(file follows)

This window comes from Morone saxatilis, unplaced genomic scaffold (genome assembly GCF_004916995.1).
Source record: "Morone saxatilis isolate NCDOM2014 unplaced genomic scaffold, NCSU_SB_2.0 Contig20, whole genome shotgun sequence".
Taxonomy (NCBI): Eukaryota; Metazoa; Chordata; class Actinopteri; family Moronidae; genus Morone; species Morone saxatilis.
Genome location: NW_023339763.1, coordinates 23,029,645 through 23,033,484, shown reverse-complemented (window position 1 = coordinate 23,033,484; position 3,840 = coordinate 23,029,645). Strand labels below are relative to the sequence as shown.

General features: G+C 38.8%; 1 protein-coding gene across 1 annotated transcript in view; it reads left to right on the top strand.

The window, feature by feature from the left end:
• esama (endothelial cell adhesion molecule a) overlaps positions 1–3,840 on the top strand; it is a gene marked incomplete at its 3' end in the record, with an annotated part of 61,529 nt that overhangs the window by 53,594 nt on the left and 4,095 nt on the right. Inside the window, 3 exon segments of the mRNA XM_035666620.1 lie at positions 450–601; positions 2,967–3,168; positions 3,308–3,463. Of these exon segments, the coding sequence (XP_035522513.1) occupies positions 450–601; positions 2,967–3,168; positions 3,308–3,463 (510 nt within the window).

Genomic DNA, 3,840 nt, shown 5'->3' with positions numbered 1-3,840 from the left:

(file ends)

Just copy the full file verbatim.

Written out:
This window comes from Morone saxatilis, unplaced genomic scaffold (genome assembly GCF_004916995.1).
Source record: "Morone saxatilis isolate NCDOM2014 unplaced genomic scaffold, NCSU_SB_2.0 Contig20, whole genome shotgun sequence".
Taxonomy (NCBI): Eukaryota; Metazoa; Chordata; class Actinopteri; family Moronidae; genus Morone; species Morone saxatilis.
Genome location: NW_023339763.1, coordinates 23,029,645 through 23,033,484, shown reverse-complemented (window position 1 = coordinate 23,033,484; position 3,840 = coordinate 23,029,645). Strand labels below are relative to the sequence as shown.

General features: G+C 38.8%; 1 protein-coding gene across 1 annotated transcript in view; it reads left to right on the top strand.

The window, feature by feature from the left end:
• esama (endothelial cell adhesion molecule a) overlaps positions 1–3,840 on the top strand; it is a gene marked incomplete at its 3' end in the record, with an annotated part of 61,529 nt that overhangs the window by 53,594 nt on the left and 4,095 nt on the right. Inside the window, 3 exon segments of the mRNA XM_035666620.1 lie at positions 450–601; positions 2,967–3,168; positions 3,308–3,463. Of these exon segments, the coding sequence (XP_035522513.1) occupies positions 450–601; positions 2,967–3,168; positions 3,308–3,463 (510 nt within the window).

Genomic DNA, 3,840 nt, shown 5'->3' with positions numbered 1-3,840 from the left: